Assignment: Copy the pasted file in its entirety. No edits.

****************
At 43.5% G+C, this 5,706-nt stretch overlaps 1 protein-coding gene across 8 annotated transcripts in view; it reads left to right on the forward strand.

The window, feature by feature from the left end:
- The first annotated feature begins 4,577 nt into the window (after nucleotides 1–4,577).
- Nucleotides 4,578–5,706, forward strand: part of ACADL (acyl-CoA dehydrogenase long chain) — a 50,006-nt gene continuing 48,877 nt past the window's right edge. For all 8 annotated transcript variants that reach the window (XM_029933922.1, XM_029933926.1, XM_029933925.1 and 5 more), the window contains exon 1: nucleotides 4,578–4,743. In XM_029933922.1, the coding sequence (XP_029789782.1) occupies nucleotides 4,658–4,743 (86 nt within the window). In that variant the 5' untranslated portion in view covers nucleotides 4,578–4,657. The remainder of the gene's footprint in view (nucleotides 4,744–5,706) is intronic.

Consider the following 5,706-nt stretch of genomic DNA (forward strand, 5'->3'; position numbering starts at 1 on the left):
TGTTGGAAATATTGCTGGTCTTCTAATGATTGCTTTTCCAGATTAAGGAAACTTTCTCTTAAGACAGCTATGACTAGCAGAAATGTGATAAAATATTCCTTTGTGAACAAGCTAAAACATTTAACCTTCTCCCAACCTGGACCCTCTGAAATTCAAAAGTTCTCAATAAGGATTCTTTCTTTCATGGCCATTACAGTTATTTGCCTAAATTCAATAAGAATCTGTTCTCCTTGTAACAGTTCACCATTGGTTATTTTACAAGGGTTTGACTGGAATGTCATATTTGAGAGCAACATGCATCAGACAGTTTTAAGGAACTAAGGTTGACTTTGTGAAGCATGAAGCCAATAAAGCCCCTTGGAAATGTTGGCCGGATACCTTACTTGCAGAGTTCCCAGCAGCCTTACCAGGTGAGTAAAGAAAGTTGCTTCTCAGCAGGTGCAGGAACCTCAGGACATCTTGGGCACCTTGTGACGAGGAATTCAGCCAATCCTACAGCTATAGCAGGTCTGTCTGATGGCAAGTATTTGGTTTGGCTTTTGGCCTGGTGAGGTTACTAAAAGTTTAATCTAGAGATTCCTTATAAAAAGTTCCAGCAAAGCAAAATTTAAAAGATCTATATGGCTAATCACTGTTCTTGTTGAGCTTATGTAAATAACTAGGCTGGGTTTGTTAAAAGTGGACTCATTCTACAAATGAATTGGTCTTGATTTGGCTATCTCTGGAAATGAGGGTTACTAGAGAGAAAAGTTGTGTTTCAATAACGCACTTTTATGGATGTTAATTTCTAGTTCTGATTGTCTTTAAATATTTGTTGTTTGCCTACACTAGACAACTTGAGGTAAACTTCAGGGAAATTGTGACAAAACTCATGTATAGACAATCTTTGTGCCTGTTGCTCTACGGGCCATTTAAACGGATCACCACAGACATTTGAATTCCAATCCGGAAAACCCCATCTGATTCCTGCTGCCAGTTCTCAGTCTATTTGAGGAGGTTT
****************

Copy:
At 43.5% G+C, this 5,706-nt stretch overlaps 1 protein-coding gene across 8 annotated transcripts in view; it reads left to right on the forward strand.

The window, feature by feature from the left end:
- The first annotated feature begins 4,577 nt into the window (after nucleotides 1–4,577).
- Nucleotides 4,578–5,706, forward strand: part of ACADL (acyl-CoA dehydrogenase long chain) — a 50,006-nt gene continuing 48,877 nt past the window's right edge. For all 8 annotated transcript variants that reach the window (XM_029933922.1, XM_029933926.1, XM_029933925.1 and 5 more), the window contains exon 1: nucleotides 4,578–4,743. In XM_029933922.1, the coding sequence (XP_029789782.1) occupies nucleotides 4,658–4,743 (86 nt within the window). In that variant the 5' untranslated portion in view covers nucleotides 4,578–4,657. The remainder of the gene's footprint in view (nucleotides 4,744–5,706) is intronic.

Consider the following 5,706-nt stretch of genomic DNA (forward strand, 5'->3'; position numbering starts at 1 on the left):
TGTTGGAAATATTGCTGGTCTTCTAATGATTGCTTTTCCAGATTAAGGAAACTTTCTCTTAAGACAGCTATGACTAGCAGAAATGTGATAAAATATTCCTTTGTGAACAAGCTAAAACATTTAACCTTCTCCCAACCTGGACCCTCTGAAATTCAAAAGTTCTCAATAAGGATTCTTTCTTTCATGGCCATTACAGTTATTTGCCTAAATTCAATAAGAATCTGTTCTCCTTGTAACAGTTCACCATTGGTTATTTTACAAGGGTTTGACTGGAATGTCATATTTGAGAGCAACATGCATCAGACAGTTTTAAGGAACTAAGGTTGACTTTGTGAAGCATGAAGCCAATAAAGCCCCTTGGAAATGTTGGCCGGATACCTTACTTGCAGAGTTCCCAGCAGCCTTACCAGGTGAGTAAAGAAAGTTGCTTCTCAGCAGGTGCAGGAACCTCAGGACATCTTGGGCACCTTGTGACGAGGAATTCAGCCAATCCTACAGCTATAGCAGGTCTGTCTGATGGCAAGTATTTGGTTTGGCTTTTGGCCTGGTGAGGTTACTAAAAGTTTAATCTAGAGATTCCTTATAAAAAGTTCCAGCAAAGCAAAATTTAAAAGATCTATATGGCTAATCACTGTTCTTGTTGAGCTTATGTAAATAACTAGGCTGGGTTTGTTAAAAGTGGACTCATTCTACAAATGAATTGGTCTTGATTTGGCTATCTCTGGAAATGAGGGTTACTAGAGAGAAAAGTTGTGTTTCAATAACGCACTTTTATGGATGTTAATTTCTAGTTCTGATTGTCTTTAAATATTTGTTGTTTGCCTACACTAGACAACTTGAGGTAAACTTCAGGGAAATTGTGACAAAACTCATGTATAGACAATCTTTGTGCCTGTTGCTCTACGGGCCATTTAAACGGATCACCACAGACATTTGAATTCCAATCCGGAAAACCCCATCTGATTCCTGCTGCCAGTTCTCAGTCTATTTGAGGAGGTTT